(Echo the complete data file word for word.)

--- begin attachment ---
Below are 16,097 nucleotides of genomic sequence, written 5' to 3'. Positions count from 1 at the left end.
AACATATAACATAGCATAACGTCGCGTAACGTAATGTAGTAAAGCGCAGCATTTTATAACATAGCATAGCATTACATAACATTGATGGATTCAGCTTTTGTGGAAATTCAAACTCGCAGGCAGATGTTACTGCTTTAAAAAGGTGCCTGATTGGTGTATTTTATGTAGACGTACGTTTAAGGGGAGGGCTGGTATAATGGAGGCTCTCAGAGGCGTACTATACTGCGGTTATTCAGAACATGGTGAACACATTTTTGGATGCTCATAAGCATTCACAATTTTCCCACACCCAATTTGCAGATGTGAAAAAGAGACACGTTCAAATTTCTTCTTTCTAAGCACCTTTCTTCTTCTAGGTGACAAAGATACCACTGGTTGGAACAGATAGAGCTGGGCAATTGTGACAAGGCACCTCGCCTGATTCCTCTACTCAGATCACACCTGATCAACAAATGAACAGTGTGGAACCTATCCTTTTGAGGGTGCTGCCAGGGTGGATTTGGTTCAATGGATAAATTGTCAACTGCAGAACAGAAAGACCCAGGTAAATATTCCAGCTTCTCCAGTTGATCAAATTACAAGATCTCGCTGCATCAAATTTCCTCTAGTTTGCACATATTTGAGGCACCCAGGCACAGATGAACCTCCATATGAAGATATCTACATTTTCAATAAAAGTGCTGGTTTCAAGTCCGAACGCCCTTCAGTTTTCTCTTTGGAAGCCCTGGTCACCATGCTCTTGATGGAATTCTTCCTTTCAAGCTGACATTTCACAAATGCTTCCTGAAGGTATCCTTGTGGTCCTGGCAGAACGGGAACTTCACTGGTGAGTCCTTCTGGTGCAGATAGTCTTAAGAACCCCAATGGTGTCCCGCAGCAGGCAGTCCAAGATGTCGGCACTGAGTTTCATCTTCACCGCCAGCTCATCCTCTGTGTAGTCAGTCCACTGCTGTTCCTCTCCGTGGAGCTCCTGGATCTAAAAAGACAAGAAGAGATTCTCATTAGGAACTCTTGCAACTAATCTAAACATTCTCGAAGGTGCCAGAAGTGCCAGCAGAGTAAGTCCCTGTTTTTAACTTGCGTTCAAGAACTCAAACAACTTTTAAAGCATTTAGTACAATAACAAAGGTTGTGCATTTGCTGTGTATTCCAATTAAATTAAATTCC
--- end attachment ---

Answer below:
Below are 16,097 nucleotides of genomic sequence, written 5' to 3'. Positions count from 1 at the left end.
AACATATAACATAGCATAACGTCGCGTAACGTAATGTAGTAAAGCGCAGCATTTTATAACATAGCATAGCATTACATAACATTGATGGATTCAGCTTTTGTGGAAATTCAAACTCGCAGGCAGATGTTACTGCTTTAAAAAGGTGCCTGATTGGTGTATTTTATGTAGACGTACGTTTAAGGGGAGGGCTGGTATAATGGAGGCTCTCAGAGGCGTACTATACTGCGGTTATTCAGAACATGGTGAACACATTTTTGGATGCTCATAAGCATTCACAATTTTCCCACACCCAATTTGCAGATGTGAAAAAGAGACACGTTCAAATTTCTTCTTTCTAAGCACCTTTCTTCTTCTAGGTGACAAAGATACCACTGGTTGGAACAGATAGAGCTGGGCAATTGTGACAAGGCACCTCGCCTGATTCCTCTACTCAGATCACACCTGATCAACAAATGAACAGTGTGGAACCTATCCTTTTGAGGGTGCTGCCAGGGTGGATTTGGTTCAATGGATAAATTGTCAACTGCAGAACAGAAAGACCCAGGTAAATATTCCAGCTTCTCCAGTTGATCAAATTACAAGATCTCGCTGCATCAAATTTCCTCTAGTTTGCACATATTTGAGGCACCCAGGCACAGATGAACCTCCATATGAAGATATCTACATTTTCAATAAAAGTGCTGGTTTCAAGTCCGAACGCCCTTCAGTTTTCTCTTTGGAAGCCCTGGTCACCATGCTCTTGATGGAATTCTTCCTTTCAAGCTGACATTTCACAAATGCTTCCTGAAGGTATCCTTGTGGTCCTGGCAGAACGGGAACTTCACTGGTGAGTCCTTCTGGTGCAGATAGTCTTAAGAACCCCAATGGTGTCCCGCAGCAGGCAGTCCAAGATGTCGGCACTGAGTTTCATCTTCACCGCCAGCTCATCCTCTGTGTAGTCAGTCCACTGCTGTTCCTCTCCGTGGAGCTCCTGGATCTAAAAAGACAAGAAGAGATTCTCATTAGGAACTCTTGCAACTAATCTAAACATTCTCGAAGGTGCCAGAAGTGCCAGCAGAGTAAGTCCCTGTTTTTAACTTGCGTTCAAGAACTCAAACAACTTTTAAAGCATTTAGTACAATAACAAAGGTTGTGCATTTGCTGTGTATTCCAATTAAATTAAATTCC